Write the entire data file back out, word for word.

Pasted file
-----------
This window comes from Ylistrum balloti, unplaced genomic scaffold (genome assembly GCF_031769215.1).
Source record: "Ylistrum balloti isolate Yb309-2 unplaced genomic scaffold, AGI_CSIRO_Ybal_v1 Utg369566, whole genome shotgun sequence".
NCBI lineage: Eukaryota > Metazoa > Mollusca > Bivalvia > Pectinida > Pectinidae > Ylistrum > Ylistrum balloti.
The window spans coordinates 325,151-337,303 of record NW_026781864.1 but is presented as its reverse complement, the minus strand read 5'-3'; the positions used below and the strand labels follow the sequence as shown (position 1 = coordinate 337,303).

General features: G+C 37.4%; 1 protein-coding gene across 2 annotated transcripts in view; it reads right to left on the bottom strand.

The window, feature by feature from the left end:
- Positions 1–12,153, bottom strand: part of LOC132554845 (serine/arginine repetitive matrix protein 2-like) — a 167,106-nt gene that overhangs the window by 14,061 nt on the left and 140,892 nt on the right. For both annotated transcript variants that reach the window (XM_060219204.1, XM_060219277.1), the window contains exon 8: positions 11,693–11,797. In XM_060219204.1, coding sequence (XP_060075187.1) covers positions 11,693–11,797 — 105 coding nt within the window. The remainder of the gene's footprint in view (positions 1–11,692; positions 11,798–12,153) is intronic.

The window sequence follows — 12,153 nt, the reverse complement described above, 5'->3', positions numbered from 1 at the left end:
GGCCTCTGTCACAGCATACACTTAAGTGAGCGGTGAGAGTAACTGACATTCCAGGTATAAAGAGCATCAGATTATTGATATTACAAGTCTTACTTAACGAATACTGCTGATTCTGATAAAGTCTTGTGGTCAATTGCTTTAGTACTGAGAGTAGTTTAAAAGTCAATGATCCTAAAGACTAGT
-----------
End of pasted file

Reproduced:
This window comes from Ylistrum balloti, unplaced genomic scaffold (genome assembly GCF_031769215.1).
Source record: "Ylistrum balloti isolate Yb309-2 unplaced genomic scaffold, AGI_CSIRO_Ybal_v1 Utg369566, whole genome shotgun sequence".
NCBI lineage: Eukaryota > Metazoa > Mollusca > Bivalvia > Pectinida > Pectinidae > Ylistrum > Ylistrum balloti.
The window spans coordinates 325,151-337,303 of record NW_026781864.1 but is presented as its reverse complement, the minus strand read 5'-3'; the positions used below and the strand labels follow the sequence as shown (position 1 = coordinate 337,303).

General features: G+C 37.4%; 1 protein-coding gene across 2 annotated transcripts in view; it reads right to left on the bottom strand.

The window, feature by feature from the left end:
- Positions 1–12,153, bottom strand: part of LOC132554845 (serine/arginine repetitive matrix protein 2-like) — a 167,106-nt gene that overhangs the window by 14,061 nt on the left and 140,892 nt on the right. For both annotated transcript variants that reach the window (XM_060219204.1, XM_060219277.1), the window contains exon 8: positions 11,693–11,797. In XM_060219204.1, coding sequence (XP_060075187.1) covers positions 11,693–11,797 — 105 coding nt within the window. The remainder of the gene's footprint in view (positions 1–11,692; positions 11,798–12,153) is intronic.

The window sequence follows — 12,153 nt, the reverse complement described above, 5'->3', positions numbered from 1 at the left end:
GGCCTCTGTCACAGCATACACTTAAGTGAGCGGTGAGAGTAACTGACATTCCAGGTATAAAGAGCATCAGATTATTGATATTACAAGTCTTACTTAACGAATACTGCTGATTCTGATAAAGTCTTGTGGTCAATTGCTTTAGTACTGAGAGTAGTTTAAAAGTCAATGATCCTAAAGACTAGT